CLAUDE ANDING ALFORD
McComb, Pike Co., MS—Monday, 9 December 1996
Claude A. Alford Sr., 98, of Magnolia [Pike
Co.], died there Dec. 8, 1996, at Beacham Memorial Hospital.
Visitation is 4–9 tonight at Capps Funeral Home
of Tylertown and from 1 p.m. Tuesday at Progress Baptist Church until services
there at 2 p.m.... Burial will be in Progress Cemetery.
Mr. Alford was born Jan. 6, 1898, in old Pike
County. He was the son of J. Dock Alford and Luminda Fortenberry Alford.
He was a retired merchant and farmer and served
as post master at Progress for many years. He was a member of Progress Baptist
Church. He was the oldest living member of the Alford American Family
Association. He was a Mason for more than 70 years and was a member of Friends
of the Progress Library and Silver Seniors of Silver Springs.
He was preceded in death by his parents; his
wife, Inez Allen Alford; and nine brothers and sisters.
He is survived by two sons, C.A. Alford Jr. and
Hollis Alford, both of Progress; two daughters, Florene Alford Brumfield of
Baton Rouge, La., and Kathleen Alford Easley of Progress; 14 grandchildren, 26
great-grandchildren and six great-great-grandchildren.
Mr. Alford’s grandsons will serve as
In another article:
McComb, Pike Co., MS—Thursday, 12 December 1996
Claude A. Alford Sr. did more than live a long time
Please permit me to say a word about a great
Pike Countian who recently passed from the earth. I refer to Mr. Claude A.
His longevity in itself deserves recognition,
living to be almost 99. But he did more than live a long life; he lived well. He
was a man of industry, social involvement, and religious persuasion.
He demonstrated perfectly how to grow old
gracefully. He was always cheerful, uncomplaining and concerned about others. Right
up through his fatal illness, he called people needing encouragement from his
bed in the hospital. For the last several years, he spent much time contacting
and checking on people suffering the blows of life.
One of his most beloved chores was making
dusting brooms from sage grass. These he gave to all he knew, and I suppose the
streets of downtown McComb would not hold the brooms he gave away. His big
heart made a way to many other hearts.
Few will be conscious—though the loss is very
real—of the death of the last member of the J. Dock Alford family. This family
of 10 has left a constructive shadow over Pike County that will influence this
area from now on. Some were school teachers; some were prosperous
farmer-businessmen. One was editor of the old “Progressive Farmer” for several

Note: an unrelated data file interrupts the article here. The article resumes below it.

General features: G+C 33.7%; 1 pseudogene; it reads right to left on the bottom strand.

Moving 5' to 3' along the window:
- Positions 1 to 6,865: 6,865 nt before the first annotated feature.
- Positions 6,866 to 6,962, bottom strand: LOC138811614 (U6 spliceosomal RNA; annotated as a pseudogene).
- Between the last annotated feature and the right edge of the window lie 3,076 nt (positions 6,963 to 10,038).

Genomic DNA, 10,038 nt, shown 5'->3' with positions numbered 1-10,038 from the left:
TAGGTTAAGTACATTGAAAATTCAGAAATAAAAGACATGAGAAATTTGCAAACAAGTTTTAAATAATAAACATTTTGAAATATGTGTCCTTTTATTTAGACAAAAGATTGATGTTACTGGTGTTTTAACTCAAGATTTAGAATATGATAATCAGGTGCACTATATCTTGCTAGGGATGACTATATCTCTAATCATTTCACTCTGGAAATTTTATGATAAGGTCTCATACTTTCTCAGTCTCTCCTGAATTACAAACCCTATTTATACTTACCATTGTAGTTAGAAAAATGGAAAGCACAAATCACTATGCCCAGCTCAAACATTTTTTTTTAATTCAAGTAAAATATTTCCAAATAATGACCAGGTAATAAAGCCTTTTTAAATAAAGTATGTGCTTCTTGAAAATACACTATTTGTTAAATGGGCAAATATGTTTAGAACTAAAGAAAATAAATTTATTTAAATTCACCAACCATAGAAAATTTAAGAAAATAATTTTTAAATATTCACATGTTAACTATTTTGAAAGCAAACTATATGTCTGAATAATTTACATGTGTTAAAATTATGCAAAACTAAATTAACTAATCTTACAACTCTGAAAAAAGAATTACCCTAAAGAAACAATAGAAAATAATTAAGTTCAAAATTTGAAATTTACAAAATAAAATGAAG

years. From their little community of Progress, they have reached around the
world with their lives.
Lives like this one take a long time, if ever,
to evaluate. But may we never let their deaths take our eyes off the great
legacy they have left us. They deserve more than our tears.
AAFA NOTES: SSDI records confirm the birth and death dates
of Claude A. Alford (SS #425-18-4876 issued in MS).
We published the obituaries of his son Claude
Allen Alford in the Spring 2007 issue and his grandson Ronnie Scott Alford in Winter
2004 (both in the Mississippi Obituaries compilation).
Gil Alford wrote the following about Claude:
oldest living member, Claude Alford #17, died in December. He was so proud of
being an Alford and being a member of AAFA. His obituary is the first one I’ve
seen that identifies him as a member of the Alford American Family Association
.Some of us in AAFA sent him cards when we heard he was in hospital, and his
daughter Kathleen said he was so proud of the cards that he had her put them
out where everyone could see them.
remember Mr. Claude for his short presence at the meetings in Jackson, MS and
St. Francisville, LA. He has been mentioned frequently in the quarterly.
he who, having been born in 1898, planned to live into the year 2000 so he
could say he was the only Alford to have lived in three centuries. It was he
who made corn brooms by hand and brought them to the meeting in Louisiana to
give out to those interested in having one. He died one month short of age 99.
was one of the few members whose home I have visited. He still lived in the
same house in which he was born. We’ve gone “cemeterying” together. I’ll miss
His lineage, from AAFA records: Claude Anding
1898 MS1, Jeptha Joseph 1854 MS2, Ira Payne 1822 MS3,
Edwin Barksdale 1792 NC4, Jacob 1761 NC5, Julius 1717 VA6,
James 1687 VA7, John 1645 VA8.